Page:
CAMBRIDGE – Default is back. Sovereign finances weathered a wrenching global recession and a collapse in commodity prices surprisingly well over the past few years. But failed economic models cannot limp along forever, and the slow bleeding of the economies of Puerto Rico and Venezuela have now forced their leaders to say “no mas” to repaying creditors.
Earlier this year, Puerto Rico declared bankruptcy. At the time, the United States commonwealth had about $70 billion in debt and another $50 billion or so in pension liabilities. This made it the largest “municipal” bankruptcy filing in US history.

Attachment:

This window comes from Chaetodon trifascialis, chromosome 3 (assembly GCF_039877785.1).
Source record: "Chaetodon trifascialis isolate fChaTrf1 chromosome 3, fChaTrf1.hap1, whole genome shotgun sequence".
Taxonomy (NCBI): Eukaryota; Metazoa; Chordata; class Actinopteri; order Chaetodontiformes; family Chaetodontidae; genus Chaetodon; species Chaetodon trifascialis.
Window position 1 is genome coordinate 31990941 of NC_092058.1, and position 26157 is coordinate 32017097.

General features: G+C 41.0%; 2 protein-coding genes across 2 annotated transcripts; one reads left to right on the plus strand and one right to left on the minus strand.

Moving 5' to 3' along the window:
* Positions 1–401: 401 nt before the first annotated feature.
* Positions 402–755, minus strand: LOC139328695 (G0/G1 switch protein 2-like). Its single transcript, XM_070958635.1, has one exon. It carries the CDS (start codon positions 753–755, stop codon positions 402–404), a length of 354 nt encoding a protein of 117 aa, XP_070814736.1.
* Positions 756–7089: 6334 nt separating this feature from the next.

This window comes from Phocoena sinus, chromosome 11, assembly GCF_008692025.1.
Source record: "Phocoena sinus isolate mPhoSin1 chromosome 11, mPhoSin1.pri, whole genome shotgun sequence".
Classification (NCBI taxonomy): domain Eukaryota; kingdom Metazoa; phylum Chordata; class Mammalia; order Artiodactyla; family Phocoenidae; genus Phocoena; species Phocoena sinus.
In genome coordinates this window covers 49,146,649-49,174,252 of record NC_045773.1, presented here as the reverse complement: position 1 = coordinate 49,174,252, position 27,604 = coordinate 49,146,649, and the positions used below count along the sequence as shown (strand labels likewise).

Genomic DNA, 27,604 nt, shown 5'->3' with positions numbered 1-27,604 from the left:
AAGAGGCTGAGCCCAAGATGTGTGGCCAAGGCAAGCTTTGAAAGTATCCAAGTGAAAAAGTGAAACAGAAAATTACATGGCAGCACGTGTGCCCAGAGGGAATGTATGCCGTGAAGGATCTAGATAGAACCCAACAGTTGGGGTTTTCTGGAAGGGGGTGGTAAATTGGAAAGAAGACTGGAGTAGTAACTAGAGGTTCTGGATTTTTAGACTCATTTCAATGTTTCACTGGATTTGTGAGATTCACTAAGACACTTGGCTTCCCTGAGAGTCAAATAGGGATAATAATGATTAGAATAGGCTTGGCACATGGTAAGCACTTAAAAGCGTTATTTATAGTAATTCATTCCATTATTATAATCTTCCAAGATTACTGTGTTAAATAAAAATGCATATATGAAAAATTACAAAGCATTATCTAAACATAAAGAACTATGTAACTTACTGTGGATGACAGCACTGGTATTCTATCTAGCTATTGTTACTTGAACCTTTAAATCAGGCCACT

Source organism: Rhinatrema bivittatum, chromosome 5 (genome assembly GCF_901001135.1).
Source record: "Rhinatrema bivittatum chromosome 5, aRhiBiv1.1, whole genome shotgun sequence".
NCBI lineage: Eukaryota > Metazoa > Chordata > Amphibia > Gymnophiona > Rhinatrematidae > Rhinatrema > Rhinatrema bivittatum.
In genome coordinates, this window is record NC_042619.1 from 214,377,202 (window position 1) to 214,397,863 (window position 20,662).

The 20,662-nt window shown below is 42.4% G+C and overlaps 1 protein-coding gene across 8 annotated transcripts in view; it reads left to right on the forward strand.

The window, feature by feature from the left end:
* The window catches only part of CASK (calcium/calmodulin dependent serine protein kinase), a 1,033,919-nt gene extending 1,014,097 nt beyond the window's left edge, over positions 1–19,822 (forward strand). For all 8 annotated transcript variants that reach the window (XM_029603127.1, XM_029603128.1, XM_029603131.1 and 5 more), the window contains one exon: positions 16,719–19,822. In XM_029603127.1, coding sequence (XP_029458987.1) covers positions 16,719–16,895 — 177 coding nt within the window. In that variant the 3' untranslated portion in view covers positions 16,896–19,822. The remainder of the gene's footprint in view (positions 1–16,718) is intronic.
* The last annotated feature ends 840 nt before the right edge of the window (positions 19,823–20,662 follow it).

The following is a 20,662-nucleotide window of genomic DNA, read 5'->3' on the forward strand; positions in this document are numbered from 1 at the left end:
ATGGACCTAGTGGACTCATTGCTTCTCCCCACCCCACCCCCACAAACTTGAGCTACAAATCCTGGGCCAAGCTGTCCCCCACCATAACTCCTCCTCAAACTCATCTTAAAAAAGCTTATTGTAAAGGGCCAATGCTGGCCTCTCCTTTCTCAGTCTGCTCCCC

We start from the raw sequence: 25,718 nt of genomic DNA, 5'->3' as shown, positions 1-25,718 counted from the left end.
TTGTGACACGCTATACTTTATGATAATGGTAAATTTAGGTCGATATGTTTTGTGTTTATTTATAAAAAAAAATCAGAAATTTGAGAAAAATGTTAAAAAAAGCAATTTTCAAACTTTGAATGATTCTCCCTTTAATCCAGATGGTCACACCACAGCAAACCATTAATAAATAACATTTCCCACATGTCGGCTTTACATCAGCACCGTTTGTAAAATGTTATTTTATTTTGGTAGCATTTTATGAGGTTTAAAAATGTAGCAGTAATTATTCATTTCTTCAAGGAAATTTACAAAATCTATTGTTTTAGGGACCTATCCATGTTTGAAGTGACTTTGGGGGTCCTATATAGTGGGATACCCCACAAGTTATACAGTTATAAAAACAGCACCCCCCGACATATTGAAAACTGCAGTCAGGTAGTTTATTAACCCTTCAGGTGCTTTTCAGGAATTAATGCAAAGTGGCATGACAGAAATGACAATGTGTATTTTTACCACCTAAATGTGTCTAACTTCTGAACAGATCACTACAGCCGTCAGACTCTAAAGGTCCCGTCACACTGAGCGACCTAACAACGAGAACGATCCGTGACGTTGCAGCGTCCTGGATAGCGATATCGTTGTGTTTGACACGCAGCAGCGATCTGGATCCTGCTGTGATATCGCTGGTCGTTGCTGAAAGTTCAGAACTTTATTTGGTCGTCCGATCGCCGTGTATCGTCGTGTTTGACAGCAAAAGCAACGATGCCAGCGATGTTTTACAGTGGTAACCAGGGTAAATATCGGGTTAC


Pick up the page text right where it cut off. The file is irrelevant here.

The debt crisis came after more than a decade of recession (Puerto Rico’s per capita GDP peaked in 2004), declining revenues, and a steady slide in its population. The demographic trends are all the more worrisome because those fleeing Puerto Rico in search of better opportunities on the US mainland are much younger than the population staying behind. And in September, at a time of deepening economic hardship, hurricane Maria dealt the island and its residents an even more devastating blow, the legacy of which will be measured in years, if not decades.
More recently, in mid-November, Venezuela defaulted on its external sovereign debt and debts owed by the state-owned oil company, PDVSA. Default on official domestic debt, either explicitly or through raging hyperinflation, had long preceded this latest manifestation of national bankruptcy.
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